A Guide to Your Child's (Somewhat Confusing) Key Stage 1 SAT Results

A Guide to Your Child's (Somewhat Confusing) Key Stage 1 SAT Results

For families in England the Key Stage one SAT test results will be due out very soon. Normally this wouldn't be a big deal however there's quite a bit of potential confusion for parents around how the results are scored and reported. Following on from my previous post on the Key Stage 1 test - this article tries to provide some clarity for parents.

What's New?

The tests use a system called scaled scoring which, how can I put this politely, is pretty confusing. It replaces the equally confusing National Curriculum levels! 

Adding to the confusion, some schools will tell parents their child's scaled score and some won't - instead they will just state whether or not they "have met the expected standard" in maths and reading at Key Stage 1. Many parents may not be aware the scaled scores exist. Some parents may want to know their child's score but don't know they first have to ask the school for it.

To understand more, here's a quick overview of how the Key Stage 1 test is marked:

Step 1 - Marking

Your child's test was marked in school by one of the teachers. This is a very matter-of-fact process using a marking scheme provided by the department of education.

Step 2 - The Raw Score

The marks are totalled up into one Raw Score for Maths and one for English / Reading. The maximum raw score for maths is 60 and for English / Reading it's 40. The Raw Score is pretty much what most people understand as the mark for the test. Get no questions correct and the raw score is zero. Get them all correct and the raw score is 60 for maths. So far so good, but hang on here's where it gets confusing!

Step 3 - The Scaled Score

The raw score is converted into a Scaled Score using a table provided by the department of education. Here's the table for the maths test:

(Updated for 2017. Source: School Week)

You can see that: 

  • The Raw Score goes from 0 to 60 but the Scaled score goes from 85 to 115
  • Scaled Scores of 100 or above are shaded blue. This is because the department of education has decided that 100 and above is viewed as "meeting the expected educational standard"
  • Several raw scores can fit into one scaled score - look at raw scores 3, 4, 5, 6, 7, 8  all these guys get a Scaled Score of 85
  • A child could get a scaled score of 85, which sounds okay, but they may actually have only answered 3 out of 60 questions correctly.

Questions Parents may have:

Where is my child's scaled score?

Here's the Department of Education's response to whether schools should tell parents their child's scaled score:

"You [schools] must tell parents if their children have met the standard, but you are not obligated to provide a scaled score. Parents are entitled to ask for their child's scaled score and it should be provided on request."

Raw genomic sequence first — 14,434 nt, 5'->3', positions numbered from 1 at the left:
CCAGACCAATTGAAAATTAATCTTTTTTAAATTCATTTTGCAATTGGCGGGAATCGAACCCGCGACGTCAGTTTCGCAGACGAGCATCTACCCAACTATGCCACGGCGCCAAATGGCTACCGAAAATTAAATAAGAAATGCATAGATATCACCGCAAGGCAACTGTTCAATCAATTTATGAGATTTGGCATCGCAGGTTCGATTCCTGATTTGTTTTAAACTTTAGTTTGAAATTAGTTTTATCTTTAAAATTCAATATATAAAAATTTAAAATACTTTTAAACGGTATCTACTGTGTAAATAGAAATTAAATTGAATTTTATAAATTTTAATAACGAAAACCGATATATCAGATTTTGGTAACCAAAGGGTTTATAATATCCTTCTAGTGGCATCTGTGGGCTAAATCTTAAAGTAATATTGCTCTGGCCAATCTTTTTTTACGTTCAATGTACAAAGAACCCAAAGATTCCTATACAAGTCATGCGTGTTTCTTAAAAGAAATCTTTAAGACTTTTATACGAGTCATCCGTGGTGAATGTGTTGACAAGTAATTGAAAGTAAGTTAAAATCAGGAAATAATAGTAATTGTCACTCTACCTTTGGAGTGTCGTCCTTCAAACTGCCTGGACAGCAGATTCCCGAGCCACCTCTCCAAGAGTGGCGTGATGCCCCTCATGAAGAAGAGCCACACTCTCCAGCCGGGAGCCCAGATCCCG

- Standards and Testing Agency Jun 2016

What is a good scaled score?

Going by the department of education's guide a scaled score of 100 or above meets the expected standard. Obviously, the closer the score is to the maximum of 115 the better.

My child hasn't reached the "expected standard" - should I be concerned?

Don't be concerned. The "expected standard" has been set quite high so that 30-40% of children won't meet it.

If your child has scored lower than you expected there's a lot you can do to help their reading and maths at home. Speak to the teacher and perhaps read some of the articles on our blog suggesting ways to help with maths at home.

How does my child compare to others?

To get a better idea of how well your child is doing teacher-bloggers Michael T  and  Icingonthecake  have shed useful light. They've gathered Key Stage 1 scores from 2016 shared anonymously by 140 primary schools and some 6500 pupils. Since the sample is large, it's a reliable way to comparing scores. Here's a summary of their approximate findings (based on 2016 scores):



Do the scaled scores account for age?

No, they don't - and at age 6/7 an extra year makes quite a difference!

Why use scaled scores at all?

The tests and scaled scoring system are really designed to compare the performance of schools and the progress students through primary education - from the start of Key Stage 1 to the end of Key Stage 2. A scaled score gives a truer comparison than the raw scores.

Why test at Key Stage 1?

There's a healthy debate in teaching and the wider public about the rights and wrongs of testing at Key Stage 1. Here's the department of education's answer from their guide for parents (pdf)

"The reason this assessment happens is to make sure your child is on course to master the basics of reading, writing and maths by the time they leave primary school. But if problems are picked up early on, the school can invest time getting your child back on track straight away by providing extra support. The government wants to make sure every child has mastered the basics, so they can get on and do well in life. Understanding what a child can do at the end of key stage 1 is essential to ensure that they’re on the right track when they reach the end of primary school."
Standards and Testing Agency (England)

I'm Ged, Co-founder of Komodo, ex-maths teacher and dad. If you have any questions please get in touch.

About KomodoKomodo is a fun and effective way to boost primary maths skills. Designed for 5 to 11 year olds to use in the home, Komodo uses a little and often approach to learning maths (10 minutes, 3 to 5 times per week) that fits into the busy routine. Komodo users develop fluency and confidence in maths - without keeping them at the screen for long.

Find out more about Komodo and how it helps thousands of children each year do better at maths - you can even try Komodo for free.

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